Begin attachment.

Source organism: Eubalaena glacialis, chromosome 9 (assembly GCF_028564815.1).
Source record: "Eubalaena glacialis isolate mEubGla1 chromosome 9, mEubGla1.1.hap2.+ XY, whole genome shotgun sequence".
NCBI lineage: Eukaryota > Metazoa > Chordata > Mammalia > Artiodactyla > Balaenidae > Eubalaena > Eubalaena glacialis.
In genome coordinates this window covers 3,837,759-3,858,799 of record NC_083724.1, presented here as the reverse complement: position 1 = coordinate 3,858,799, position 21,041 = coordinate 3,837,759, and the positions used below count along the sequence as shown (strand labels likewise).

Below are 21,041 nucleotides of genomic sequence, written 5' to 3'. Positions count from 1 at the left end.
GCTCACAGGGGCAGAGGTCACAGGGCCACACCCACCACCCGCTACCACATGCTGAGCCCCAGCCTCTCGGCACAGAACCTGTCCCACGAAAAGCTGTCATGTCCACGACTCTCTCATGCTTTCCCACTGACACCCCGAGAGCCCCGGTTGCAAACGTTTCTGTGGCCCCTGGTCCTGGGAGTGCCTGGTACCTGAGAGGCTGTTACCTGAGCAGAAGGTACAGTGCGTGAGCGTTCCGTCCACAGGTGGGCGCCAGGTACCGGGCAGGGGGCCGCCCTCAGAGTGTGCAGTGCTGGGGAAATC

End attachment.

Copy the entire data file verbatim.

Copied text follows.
Source organism: Eubalaena glacialis, chromosome 9 (assembly GCF_028564815.1).
Source record: "Eubalaena glacialis isolate mEubGla1 chromosome 9, mEubGla1.1.hap2.+ XY, whole genome shotgun sequence".
NCBI lineage: Eukaryota > Metazoa > Chordata > Mammalia > Artiodactyla > Balaenidae > Eubalaena > Eubalaena glacialis.
In genome coordinates this window covers 3,837,759-3,858,799 of record NC_083724.1, presented here as the reverse complement: position 1 = coordinate 3,858,799, position 21,041 = coordinate 3,837,759, and the positions used below count along the sequence as shown (strand labels likewise).

Below are 21,041 nucleotides of genomic sequence, written 5' to 3'. Positions count from 1 at the left end.
GCTCACAGGGGCAGAGGTCACAGGGCCACACCCACCACCCGCTACCACATGCTGAGCCCCAGCCTCTCGGCACAGAACCTGTCCCACGAAAAGCTGTCATGTCCACGACTCTCTCATGCTTTCCCACTGACACCCCGAGAGCCCCGGTTGCAAACGTTTCTGTGGCCCCTGGTCCTGGGAGTGCCTGGTACCTGAGAGGCTGTTACCTGAGCAGAAGGTACAGTGCGTGAGCGTTCCGTCCACAGGTGGGCGCCAGGTACCGGGCAGGGGGCCGCCCTCAGAGTGTGCAGTGCTGGGGAAATC